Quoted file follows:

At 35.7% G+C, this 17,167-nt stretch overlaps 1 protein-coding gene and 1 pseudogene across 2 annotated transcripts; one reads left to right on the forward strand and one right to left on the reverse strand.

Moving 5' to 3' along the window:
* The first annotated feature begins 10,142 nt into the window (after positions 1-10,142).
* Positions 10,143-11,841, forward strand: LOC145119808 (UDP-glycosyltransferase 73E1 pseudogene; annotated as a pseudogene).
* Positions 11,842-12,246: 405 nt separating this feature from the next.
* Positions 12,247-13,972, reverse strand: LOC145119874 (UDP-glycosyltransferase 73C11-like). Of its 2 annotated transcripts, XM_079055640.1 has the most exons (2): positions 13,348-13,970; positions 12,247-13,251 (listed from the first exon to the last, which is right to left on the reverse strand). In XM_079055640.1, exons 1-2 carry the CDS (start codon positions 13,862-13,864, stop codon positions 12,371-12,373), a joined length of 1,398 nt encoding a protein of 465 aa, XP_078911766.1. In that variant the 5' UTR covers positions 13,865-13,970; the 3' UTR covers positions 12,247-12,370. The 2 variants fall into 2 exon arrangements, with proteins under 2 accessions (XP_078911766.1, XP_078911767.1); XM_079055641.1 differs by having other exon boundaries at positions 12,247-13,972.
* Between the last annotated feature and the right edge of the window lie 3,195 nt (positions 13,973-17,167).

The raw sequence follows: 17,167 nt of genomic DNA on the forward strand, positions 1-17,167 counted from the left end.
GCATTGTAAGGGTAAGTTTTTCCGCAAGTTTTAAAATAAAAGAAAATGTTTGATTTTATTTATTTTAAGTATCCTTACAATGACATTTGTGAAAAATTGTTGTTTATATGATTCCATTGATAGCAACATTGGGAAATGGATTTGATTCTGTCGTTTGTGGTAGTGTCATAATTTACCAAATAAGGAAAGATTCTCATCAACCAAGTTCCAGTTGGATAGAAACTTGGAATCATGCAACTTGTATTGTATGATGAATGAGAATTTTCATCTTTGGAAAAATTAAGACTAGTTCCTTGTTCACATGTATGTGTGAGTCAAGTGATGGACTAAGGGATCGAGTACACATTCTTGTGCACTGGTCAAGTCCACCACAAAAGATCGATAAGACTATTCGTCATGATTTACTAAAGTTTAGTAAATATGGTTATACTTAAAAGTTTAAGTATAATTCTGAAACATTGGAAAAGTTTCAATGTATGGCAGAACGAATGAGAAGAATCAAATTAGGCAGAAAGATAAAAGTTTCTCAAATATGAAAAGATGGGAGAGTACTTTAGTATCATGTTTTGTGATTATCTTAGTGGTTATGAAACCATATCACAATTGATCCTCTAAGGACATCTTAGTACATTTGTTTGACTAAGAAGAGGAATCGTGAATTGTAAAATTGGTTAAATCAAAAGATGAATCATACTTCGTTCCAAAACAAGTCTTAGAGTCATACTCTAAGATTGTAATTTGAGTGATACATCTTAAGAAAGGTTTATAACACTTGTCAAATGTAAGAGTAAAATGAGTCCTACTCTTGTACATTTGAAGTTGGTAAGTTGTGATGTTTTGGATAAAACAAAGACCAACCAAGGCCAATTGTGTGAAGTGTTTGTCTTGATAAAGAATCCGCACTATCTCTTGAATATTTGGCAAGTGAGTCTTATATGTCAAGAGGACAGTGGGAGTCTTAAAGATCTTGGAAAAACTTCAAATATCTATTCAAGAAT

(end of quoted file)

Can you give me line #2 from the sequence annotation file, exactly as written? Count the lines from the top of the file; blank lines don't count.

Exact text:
Moving 5' to 3' along the window: